All posts tagged: personhood

Adeline Bell: Pondering Charlotte Mason and Early Childhood by Dr. Donna Johnson

Grandparents have to be careful. Not everyone is as interested in their grandchildren as they are. Cute grandchild pictures and instances of clever grandchild behavior must be shared sparingly. Earlier this year, during a telephone conversation with Dr. Carroll Smith, I mentioned that I was in Arizona spending some time with my granddaughter Ada. I told him how attentive she was to particular stories and books, some of which to me seemed challenging for a two-year old, and that I had been thinking about why this might be the case. Being the good friend that he is, Carroll – rather than moving the conversation on to the business at hand – said he would like to hear more about my thoughts and ideas concerning Ada’s literary development. His interest focused my observations and reflections; since then I have been attentive each time I have had an opportunity to read to and play with Ada. Here are my current thoughts. At the time of my aforementioned conversation with Carroll, one of Ada’s favorite naptime and bedtime …

A First-Time Mother’s Perspective By Emily Kiser

I started studying the educational method of Charlotte Mason about 8 years ago, primarily to assist my mother who had always wanted to read the educator’s own words but being blind had no accessible copy available to her.  Neither Braille nor audio version existed and since she was (and still is) in the process of educating my younger brothers at home, in the manner Miss Mason laid out, I was keen to help.  A secondary benefit to studying Mason’s method was as an aid to the 50 or so homeschooling families using the private lending library my mother and I had started.  I tell you all this as a little background information and to set the stage for my own admiration of our great mentor’s ideas. Until last April when I got married, I was a single woman, living at home with my parents and younger siblings, no children of my own, but surrounded by mothers asking my advice on educational materials for their children, listening to and receiving my recommendations for books, certainly, but …

Grandparents as a “Living National Treasure” by Linda Fern

Japan has a popular term for persons who are certified as “preservers of important intangible cultural properties.” They are called Living National Treasures.  The term isn’t stated in the law, but it has become familiar to all.  The “intangible cultural properties” in Japan include mastery of artistic skills in art, drama, music, and crafts. It is a bold proposal, but couldn’t grandparents aspire to the title?  Years of experience, growth in all areas of life, developing and honing mastery in one or more specific areas that enable us to share with our grandchildren must surely qualify as holding “intangible cultural properties.” Perhaps your childhood mimicked that of our children—camping trips, hiking, learning to fish and hunt, visiting historical sites, museums, engaging in nature—wildflowers, birds, trees, animals—and because of that a Charlotte Mason education is an extension of ‘normal’ for you.  Perhaps you didn’t experience most or any of the above, and that’s what you want—a relational environment rich in knowledge and experience—and you want your parents (the grandparents) to affirm and enlarge that environment and atmosphere. …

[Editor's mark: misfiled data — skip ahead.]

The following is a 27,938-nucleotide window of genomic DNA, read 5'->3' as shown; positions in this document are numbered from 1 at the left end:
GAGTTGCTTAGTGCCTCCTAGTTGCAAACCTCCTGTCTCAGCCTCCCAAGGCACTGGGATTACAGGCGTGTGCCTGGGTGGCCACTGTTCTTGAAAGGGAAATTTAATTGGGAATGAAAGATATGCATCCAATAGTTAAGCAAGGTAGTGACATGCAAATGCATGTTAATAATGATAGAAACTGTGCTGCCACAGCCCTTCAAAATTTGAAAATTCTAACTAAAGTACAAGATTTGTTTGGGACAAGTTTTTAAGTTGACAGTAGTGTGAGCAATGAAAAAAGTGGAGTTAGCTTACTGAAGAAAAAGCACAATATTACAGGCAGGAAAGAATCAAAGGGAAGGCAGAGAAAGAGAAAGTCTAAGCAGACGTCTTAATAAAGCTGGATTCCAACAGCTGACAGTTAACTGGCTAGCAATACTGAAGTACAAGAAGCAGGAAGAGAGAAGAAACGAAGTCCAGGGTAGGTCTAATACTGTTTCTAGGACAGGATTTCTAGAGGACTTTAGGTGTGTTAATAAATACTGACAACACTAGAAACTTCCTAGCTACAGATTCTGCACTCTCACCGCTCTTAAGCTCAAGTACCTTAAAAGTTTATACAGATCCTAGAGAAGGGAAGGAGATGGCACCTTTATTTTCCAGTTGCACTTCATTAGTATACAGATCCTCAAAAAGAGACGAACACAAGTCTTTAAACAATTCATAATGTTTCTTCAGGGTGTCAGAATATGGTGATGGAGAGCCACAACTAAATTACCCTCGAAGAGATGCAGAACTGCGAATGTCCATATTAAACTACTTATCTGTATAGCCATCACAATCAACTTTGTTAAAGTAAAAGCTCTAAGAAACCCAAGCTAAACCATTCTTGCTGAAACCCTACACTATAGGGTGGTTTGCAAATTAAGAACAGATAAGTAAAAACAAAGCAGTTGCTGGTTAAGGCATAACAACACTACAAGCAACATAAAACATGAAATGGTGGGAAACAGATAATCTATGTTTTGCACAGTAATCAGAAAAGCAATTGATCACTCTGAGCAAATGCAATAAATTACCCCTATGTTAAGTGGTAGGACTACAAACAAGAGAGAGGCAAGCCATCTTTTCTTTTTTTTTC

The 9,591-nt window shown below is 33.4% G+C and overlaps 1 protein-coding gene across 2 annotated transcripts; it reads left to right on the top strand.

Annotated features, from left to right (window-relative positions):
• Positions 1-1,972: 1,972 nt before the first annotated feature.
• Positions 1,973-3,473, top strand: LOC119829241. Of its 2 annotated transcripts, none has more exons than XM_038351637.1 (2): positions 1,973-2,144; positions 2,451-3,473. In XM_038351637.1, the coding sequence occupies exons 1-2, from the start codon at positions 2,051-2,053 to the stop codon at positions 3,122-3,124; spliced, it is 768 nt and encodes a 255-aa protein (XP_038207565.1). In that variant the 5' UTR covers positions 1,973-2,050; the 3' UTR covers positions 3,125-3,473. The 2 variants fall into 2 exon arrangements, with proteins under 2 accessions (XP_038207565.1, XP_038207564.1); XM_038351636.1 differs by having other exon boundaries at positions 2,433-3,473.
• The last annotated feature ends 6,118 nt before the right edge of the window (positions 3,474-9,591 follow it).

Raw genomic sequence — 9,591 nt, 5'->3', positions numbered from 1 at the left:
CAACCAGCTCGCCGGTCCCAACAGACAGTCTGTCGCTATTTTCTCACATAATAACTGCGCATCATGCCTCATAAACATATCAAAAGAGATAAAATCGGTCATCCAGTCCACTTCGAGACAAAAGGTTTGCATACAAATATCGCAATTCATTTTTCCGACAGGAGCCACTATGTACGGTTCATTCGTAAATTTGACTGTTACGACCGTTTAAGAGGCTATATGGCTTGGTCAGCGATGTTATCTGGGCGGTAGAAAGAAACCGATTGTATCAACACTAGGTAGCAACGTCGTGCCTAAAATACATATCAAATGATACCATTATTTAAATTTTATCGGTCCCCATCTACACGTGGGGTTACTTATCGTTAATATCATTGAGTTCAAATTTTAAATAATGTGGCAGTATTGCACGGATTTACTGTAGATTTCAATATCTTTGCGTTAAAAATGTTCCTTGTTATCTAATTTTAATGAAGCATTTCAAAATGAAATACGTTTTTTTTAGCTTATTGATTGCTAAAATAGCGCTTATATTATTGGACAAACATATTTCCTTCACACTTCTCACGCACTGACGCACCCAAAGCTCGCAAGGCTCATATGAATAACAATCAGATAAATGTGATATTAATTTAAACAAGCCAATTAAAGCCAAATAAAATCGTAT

Golden Nuggets and the Grand Conversation by Dr. Jennifer Spencer

This blog was originally posted by Dr. Spencer for the Willow Tree Community School. I have written before about how all of the pictures that we post here can be a bit misleading. Of course, we do stay busy with activities that keep our hands and bodies working, and we do spend a great deal of time outside compared with other schools. A picture can capture all of those things very well. What it cannot capture is the inner-working of the mind. Anyone who has looked at our book list knows that we read. Copiously. Widely. And the books we read are challenging. We cover a lot of ground in a term, but the word “cover” can also be misleading. That word could imply that there is simply a list of “stuff” that the students have to read and do–answer a question here, write a paragraph there–and that is the end of it until we finish (and forget?) that list of “stuff” and start the next one.  This is what many people think of when they hear the …

Some Thoughts on The Sabbath of Learning by Carroll Smith

I think that many of us who study the works of Charlotte Mason understand that her founding principle of education was the personhood of children. She says in the preface to the Home Education Series, “The central thought, or rather body of thought, upon which I found, is the somewhat obvious fact that the child is a person with all the possibilities and powers included in personality.”  The little phrase “ body of thought” aptly conveys that  there is much to say about personhood.  Understanding who we are as image bearers of God is truly a “body of thought” and cannot be easily defined or stated in a few words. However, one idea about personhood that I wish to introduce to you and explore briefly in this blog is the “Sabbath of Learning,” a term I’ll use to describe the need of children, as image bearers, to have time to process their learning. The “Sabbath of Learning” idea came together as I was reading the work of two writers:  the Jewish Rabbi, Abraham Heschel and …